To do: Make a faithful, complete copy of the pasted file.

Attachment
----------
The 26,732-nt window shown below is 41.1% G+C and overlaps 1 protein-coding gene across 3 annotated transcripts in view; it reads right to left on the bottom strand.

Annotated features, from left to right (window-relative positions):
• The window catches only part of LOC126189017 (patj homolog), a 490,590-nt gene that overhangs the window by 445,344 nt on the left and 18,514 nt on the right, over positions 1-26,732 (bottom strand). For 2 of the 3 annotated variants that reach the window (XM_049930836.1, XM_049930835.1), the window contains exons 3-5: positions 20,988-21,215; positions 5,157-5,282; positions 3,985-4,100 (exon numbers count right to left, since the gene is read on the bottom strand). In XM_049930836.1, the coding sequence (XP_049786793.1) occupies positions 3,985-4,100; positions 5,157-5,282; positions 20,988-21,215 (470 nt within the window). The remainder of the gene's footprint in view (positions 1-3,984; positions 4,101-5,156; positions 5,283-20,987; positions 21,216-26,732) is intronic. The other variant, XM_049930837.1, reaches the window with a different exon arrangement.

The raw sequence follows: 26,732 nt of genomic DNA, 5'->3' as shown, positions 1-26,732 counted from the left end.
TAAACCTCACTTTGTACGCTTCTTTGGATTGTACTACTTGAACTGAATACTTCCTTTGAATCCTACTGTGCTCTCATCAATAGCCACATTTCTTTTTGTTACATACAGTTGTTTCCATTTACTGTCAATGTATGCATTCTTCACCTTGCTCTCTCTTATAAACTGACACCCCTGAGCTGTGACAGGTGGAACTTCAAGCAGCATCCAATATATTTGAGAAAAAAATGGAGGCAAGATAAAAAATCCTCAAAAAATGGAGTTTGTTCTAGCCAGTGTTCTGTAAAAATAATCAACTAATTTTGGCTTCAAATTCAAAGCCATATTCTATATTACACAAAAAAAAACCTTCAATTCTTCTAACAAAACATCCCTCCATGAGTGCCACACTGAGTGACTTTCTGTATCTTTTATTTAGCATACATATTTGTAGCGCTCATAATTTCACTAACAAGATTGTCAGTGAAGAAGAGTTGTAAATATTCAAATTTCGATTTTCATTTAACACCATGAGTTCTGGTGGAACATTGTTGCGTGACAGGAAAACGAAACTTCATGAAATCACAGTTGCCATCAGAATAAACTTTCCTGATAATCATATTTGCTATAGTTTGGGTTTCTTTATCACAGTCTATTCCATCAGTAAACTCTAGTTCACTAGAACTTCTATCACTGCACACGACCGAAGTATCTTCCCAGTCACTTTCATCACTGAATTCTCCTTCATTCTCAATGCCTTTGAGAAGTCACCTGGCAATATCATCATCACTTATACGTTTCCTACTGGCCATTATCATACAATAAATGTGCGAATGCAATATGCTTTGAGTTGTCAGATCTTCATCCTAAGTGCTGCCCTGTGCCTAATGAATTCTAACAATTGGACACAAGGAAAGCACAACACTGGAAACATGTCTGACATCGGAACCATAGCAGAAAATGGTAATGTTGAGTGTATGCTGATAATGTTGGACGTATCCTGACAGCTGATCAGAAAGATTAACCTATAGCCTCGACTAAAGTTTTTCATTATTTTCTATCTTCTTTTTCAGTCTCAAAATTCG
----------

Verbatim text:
The 26,732-nt window shown below is 41.1% G+C and overlaps 1 protein-coding gene across 3 annotated transcripts in view; it reads right to left on the bottom strand.

Annotated features, from left to right (window-relative positions):
• The window catches only part of LOC126189017 (patj homolog), a 490,590-nt gene that overhangs the window by 445,344 nt on the left and 18,514 nt on the right, over positions 1-26,732 (bottom strand). For 2 of the 3 annotated variants that reach the window (XM_049930836.1, XM_049930835.1), the window contains exons 3-5: positions 20,988-21,215; positions 5,157-5,282; positions 3,985-4,100 (exon numbers count right to left, since the gene is read on the bottom strand). In XM_049930836.1, the coding sequence (XP_049786793.1) occupies positions 3,985-4,100; positions 5,157-5,282; positions 20,988-21,215 (470 nt within the window). The remainder of the gene's footprint in view (positions 1-3,984; positions 4,101-5,156; positions 5,283-20,987; positions 21,216-26,732) is intronic. The other variant, XM_049930837.1, reaches the window with a different exon arrangement.

The raw sequence follows: 26,732 nt of genomic DNA, 5'->3' as shown, positions 1-26,732 counted from the left end.
TAAACCTCACTTTGTACGCTTCTTTGGATTGTACTACTTGAACTGAATACTTCCTTTGAATCCTACTGTGCTCTCATCAATAGCCACATTTCTTTTTGTTACATACAGTTGTTTCCATTTACTGTCAATGTATGCATTCTTCACCTTGCTCTCTCTTATAAACTGACACCCCTGAGCTGTGACAGGTGGAACTTCAAGCAGCATCCAATATATTTGAGAAAAAAATGGAGGCAAGATAAAAAATCCTCAAAAAATGGAGTTTGTTCTAGCCAGTGTTCTGTAAAAATAATCAACTAATTTTGGCTTCAAATTCAAAGCCATATTCTATATTACACAAAAAAAAACCTTCAATTCTTCTAACAAAACATCCCTCCATGAGTGCCACACTGAGTGACTTTCTGTATCTTTTATTTAGCATACATATTTGTAGCGCTCATAATTTCACTAACAAGATTGTCAGTGAAGAAGAGTTGTAAATATTCAAATTTCGATTTTCATTTAACACCATGAGTTCTGGTGGAACATTGTTGCGTGACAGGAAAACGAAACTTCATGAAATCACAGTTGCCATCAGAATAAACTTTCCTGATAATCATATTTGCTATAGTTTGGGTTTCTTTATCACAGTCTATTCCATCAGTAAACTCTAGTTCACTAGAACTTCTATCACTGCACACGACCGAAGTATCTTCCCAGTCACTTTCATCACTGAATTCTCCTTCATTCTCAATGCCTTTGAGAAGTCACCTGGCAATATCATCATCACTTATACGTTTCCTACTGGCCATTATCATACAATAAATGTGCGAATGCAATATGCTTTGAGTTGTCAGATCTTCATCCTAAGTGCTGCCCTGTGCCTAATGAATTCTAACAATTGGACACAAGGAAAGCACAACACTGGAAACATGTCTGACATCGGAACCATAGCAGAAAATGGTAATGTTGAGTGTATGCTGATAATGTTGGACGTATCCTGACAGCTGATCAGAAAGATTAACCTATAGCCTCGACTAAAGTTTTTCATTATTTTCTATCTTCTTTTTCAGTCTCAAAATTCG